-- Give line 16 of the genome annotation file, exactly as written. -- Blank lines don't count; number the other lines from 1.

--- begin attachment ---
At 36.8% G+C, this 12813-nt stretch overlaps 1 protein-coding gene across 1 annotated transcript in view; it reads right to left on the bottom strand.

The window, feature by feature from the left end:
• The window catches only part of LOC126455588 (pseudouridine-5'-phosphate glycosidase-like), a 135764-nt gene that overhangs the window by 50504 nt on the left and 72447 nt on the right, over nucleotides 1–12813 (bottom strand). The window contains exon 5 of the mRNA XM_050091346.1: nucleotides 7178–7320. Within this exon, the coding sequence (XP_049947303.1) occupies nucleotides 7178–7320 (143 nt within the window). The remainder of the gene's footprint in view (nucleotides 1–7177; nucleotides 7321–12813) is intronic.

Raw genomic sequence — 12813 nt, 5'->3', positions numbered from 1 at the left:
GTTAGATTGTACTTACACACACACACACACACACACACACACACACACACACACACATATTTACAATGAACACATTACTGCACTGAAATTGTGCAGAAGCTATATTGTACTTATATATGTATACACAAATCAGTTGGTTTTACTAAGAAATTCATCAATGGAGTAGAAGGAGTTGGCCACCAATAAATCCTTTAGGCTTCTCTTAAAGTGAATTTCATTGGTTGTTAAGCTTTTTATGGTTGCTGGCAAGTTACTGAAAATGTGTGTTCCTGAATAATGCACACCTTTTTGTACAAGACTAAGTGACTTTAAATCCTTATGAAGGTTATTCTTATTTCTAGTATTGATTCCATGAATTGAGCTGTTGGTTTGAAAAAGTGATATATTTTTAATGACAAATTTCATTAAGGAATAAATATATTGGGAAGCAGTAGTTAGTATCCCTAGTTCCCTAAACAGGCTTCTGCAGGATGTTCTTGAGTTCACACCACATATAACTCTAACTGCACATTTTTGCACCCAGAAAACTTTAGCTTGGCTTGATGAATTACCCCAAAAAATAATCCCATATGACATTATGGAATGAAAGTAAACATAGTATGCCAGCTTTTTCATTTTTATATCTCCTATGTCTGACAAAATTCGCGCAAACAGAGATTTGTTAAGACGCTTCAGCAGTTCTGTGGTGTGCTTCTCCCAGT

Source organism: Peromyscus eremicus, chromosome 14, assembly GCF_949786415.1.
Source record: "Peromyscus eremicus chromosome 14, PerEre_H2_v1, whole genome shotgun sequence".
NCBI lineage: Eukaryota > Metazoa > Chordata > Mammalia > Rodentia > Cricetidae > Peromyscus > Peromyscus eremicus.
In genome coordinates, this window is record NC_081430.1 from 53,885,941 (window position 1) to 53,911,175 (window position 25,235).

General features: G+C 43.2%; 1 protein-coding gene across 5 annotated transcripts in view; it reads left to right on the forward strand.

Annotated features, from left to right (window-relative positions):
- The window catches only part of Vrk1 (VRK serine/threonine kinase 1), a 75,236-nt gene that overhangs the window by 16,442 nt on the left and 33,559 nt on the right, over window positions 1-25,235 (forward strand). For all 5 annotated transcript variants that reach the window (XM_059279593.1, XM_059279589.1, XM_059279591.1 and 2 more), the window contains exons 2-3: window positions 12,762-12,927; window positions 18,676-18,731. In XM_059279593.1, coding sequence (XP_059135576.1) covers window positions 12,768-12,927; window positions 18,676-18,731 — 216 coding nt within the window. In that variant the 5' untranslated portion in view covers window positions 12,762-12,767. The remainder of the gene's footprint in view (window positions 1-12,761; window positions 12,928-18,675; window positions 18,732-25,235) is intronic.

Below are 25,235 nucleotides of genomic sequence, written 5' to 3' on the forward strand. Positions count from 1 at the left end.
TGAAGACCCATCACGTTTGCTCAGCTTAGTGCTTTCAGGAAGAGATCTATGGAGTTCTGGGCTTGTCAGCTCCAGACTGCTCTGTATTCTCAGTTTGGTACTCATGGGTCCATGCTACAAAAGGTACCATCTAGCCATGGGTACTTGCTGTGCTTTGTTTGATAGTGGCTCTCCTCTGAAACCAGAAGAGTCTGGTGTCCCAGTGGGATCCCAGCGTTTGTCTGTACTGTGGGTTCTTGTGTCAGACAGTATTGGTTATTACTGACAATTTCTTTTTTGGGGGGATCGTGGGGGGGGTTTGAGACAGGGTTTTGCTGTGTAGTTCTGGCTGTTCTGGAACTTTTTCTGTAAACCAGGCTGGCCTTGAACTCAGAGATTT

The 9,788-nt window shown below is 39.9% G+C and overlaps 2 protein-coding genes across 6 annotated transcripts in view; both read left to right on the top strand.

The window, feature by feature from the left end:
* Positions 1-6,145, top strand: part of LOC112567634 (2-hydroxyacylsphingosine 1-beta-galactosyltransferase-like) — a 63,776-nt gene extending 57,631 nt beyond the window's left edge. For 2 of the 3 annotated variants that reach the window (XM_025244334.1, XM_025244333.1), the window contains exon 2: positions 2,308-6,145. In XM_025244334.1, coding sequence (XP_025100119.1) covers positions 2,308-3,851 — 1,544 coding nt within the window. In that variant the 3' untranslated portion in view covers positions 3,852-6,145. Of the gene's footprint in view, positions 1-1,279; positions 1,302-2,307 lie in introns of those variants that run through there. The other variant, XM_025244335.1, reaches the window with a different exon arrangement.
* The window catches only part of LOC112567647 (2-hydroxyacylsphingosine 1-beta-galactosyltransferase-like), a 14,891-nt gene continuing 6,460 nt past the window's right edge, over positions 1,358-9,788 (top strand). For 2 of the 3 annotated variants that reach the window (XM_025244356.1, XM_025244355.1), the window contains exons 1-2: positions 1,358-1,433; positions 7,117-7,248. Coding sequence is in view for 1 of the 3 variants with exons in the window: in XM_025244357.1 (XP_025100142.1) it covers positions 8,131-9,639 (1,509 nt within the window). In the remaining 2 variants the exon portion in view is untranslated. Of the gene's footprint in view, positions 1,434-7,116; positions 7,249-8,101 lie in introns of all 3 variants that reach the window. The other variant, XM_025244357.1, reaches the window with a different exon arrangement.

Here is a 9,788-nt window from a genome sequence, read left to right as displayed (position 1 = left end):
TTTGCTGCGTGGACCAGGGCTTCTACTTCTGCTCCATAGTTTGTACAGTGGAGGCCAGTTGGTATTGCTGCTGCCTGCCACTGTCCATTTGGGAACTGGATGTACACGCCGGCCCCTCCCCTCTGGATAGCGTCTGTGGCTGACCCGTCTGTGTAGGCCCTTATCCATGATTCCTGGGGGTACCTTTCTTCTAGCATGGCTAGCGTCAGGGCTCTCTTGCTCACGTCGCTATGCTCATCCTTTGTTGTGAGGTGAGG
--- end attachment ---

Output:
The window, feature by feature from the left end: